Why China Matters
China is important to Australia’s future. It is essential for Australia to get its relationship with the People’s Republic of China right. While public discourse in Australia on China is increasingly lively, it is critical to Australia’s future that it be better-informed. Australians know that the PRC is important to Australia, but many do not have a nuanced understanding of the reasons why nor do they fully appreciate the risks and opportunities involved in relations with the PRC.
China Matters was established to stimulate a realistic and nuanced discussion of the PRC among Australian business, government and the security establishment, and advance sound policy.
The goals of this high-profile and high-impact effort are to expand awareness and understanding, inform public and elite opinions, and recommend solid policy in Australia on the complexities, opportunities, and challenges of Australia’s relationship with the PRC.
This is a discrete and unique effort, different from other China undertakings in Australia in that it is independent, is not tied to any institution, and is focused exclusively from a policy perspective on the rise of the People’s Republic of China and how it matters to Australia.
We also think it is important to engage with people interested in the PRC under the age of 35 who are working in the public or private sector. This is achieved through our China Matters Young Professionals project. We also strive to support young aspiring Australian foreign policy experts through our 40-day internship program.
China Matters hosts biannual national meetings to bring together a diverse set of senior representatives from government, business and academia. We regularly engage with parliamentary representatives at our China Matters in Parliament forum. Our aim is to formulate recommendations to strengthen Australian policy toward China. Check out our Seventh National Meeting, held in the Utzon Room at the Sydney Opera House.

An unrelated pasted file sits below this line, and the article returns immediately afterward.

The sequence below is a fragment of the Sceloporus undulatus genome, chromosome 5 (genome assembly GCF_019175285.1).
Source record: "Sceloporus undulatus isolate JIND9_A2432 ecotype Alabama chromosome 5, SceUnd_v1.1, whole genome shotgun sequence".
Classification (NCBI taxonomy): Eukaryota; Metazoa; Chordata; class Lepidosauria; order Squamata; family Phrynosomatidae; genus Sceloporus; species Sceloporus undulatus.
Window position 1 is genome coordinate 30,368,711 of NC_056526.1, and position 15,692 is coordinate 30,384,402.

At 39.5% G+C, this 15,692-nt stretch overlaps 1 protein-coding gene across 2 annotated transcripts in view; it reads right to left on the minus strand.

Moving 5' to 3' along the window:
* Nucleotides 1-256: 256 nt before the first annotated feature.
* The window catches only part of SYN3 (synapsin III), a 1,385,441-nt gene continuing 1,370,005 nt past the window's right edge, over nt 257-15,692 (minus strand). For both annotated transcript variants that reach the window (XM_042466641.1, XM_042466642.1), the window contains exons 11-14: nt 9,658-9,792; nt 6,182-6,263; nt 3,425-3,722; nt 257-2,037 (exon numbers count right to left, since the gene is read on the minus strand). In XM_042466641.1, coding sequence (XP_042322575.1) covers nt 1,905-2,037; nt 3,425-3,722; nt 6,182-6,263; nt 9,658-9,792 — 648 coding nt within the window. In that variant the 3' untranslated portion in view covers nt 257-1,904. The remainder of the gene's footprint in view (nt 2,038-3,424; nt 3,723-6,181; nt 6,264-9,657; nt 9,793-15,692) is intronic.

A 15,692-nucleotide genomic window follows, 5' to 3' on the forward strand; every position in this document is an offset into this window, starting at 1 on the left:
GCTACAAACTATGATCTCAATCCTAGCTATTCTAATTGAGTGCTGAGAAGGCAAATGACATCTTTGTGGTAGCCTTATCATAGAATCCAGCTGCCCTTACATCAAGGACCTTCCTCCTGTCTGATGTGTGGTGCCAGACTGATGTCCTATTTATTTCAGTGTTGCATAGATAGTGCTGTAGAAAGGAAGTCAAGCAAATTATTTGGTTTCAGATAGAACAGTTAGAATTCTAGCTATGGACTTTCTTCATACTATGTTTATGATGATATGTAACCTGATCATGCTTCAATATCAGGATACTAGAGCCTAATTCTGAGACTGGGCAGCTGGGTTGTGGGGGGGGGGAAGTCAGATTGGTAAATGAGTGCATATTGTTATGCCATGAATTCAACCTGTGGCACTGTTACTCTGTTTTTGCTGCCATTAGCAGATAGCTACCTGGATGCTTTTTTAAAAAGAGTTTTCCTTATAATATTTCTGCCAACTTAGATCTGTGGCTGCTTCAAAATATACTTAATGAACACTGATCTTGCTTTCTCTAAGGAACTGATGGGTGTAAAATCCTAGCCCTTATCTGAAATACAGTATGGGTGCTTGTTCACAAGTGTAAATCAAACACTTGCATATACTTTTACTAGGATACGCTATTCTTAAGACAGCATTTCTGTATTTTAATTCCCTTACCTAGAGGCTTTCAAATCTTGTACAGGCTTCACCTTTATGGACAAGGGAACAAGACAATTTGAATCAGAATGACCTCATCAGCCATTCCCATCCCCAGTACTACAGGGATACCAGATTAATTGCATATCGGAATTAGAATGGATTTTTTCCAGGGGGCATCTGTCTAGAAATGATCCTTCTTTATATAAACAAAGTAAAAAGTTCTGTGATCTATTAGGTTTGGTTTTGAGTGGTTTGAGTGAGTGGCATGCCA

China Matters board directors, advisory council and team members regularly publish commentary in Australian media which can be viewed on our public outreach page.
We now have our own policy brief publication China Matters Explores. This series focuses on individual tough issues in Australia’s relationship with the People’s Republic of China. Check out our latest edition, ‘Is there a problem with Australian media coverage of the PRC?’ by Rowan Callick. Previous editions include, ‘Is there a problem with Australia’s China narrative?’, co-authored by board directors, Stephen FitzGerald and Linda Jakobson.
Recent activities, policy briefs and events
China Matters has mobilised a diverse group of Australian policy thinkers to formulate a ‘new’ China narrative for the incoming Australian government. The idea emerged following feedback from the China Matters Explores policy brief, ‘Is there a problem with Australia’s China narrative?‘ which China Matters CEO and Founding Director Linda Jakobson co-authored with China Matters board director, Professor Stephen FitzGerald. Rather than find fault and point out current failings, we felt it more prudent to explore what a new China narrative might look like.
China Matters will launch a next-to-final draft of Australia’s New China Narrative at the National Press Club Canberra at lunchtime on 26 March 2019.
The Hon Julie Bishop MP, Member for Curtin, former Minister for Foreign Affairs
Prof Michael Wesley, Dean of the College of Asia and the Pacific, Australian National University (moderator)
More panellists to be announced soon
Panel session: 12:00pm – 1:15pm
Light lunch: 1:15pm – 2:00pm
This launch will begin a two-month long dynamic editing and review process during which we will solicit comment on the draft from specialists and the Australian public. The final version of Australia’s New China Narrative will be presented to the new Australian government.
The latest edition of our policy brief series China Matters Explores focuses on Australian media coverage of the PRC.
In this latest policy brief, Rowan Callick argues that there are systemic issues that create obstacles to Australian media coverage of the PRC, including a decline in foreign affairs coverage, lack of journalists with China experience, and reluctance on the part of PRC officials to interact with the Australian media. Amidst his several recommendations, Callick encourages the Australia-China council to sponsor in-country Mandarin study for mid-career Australian journalists, a review of the ownership of Chinese-language media in Australia, and for the Department of Foreign Affairs and Trade to better engage with the PRC Ministry of Foreign Affairs to help reduce the reticence of PRC officials and business leaders to speak to the Australian media.
On 8 March 2019 China Matters held its fifth Young Professionals National Meeting in Canberra.
Our Young Professionals national meetings bring together a diverse set of young professionals from government, business and academia, all of whom are affected by China’s rise in one way or another. The meeting strives to discuss controversial but prominent issues and from these discussions our participants will formulate policy recommendations to strengthen Australian policy towards China.
Our Key Supporters
We are grateful to our supporters for making possible the research, publication, and outreach work of China Matters. We would like to do more. If you share our goals and would like to contribute financial support to our project, please contact Linda Jakobson.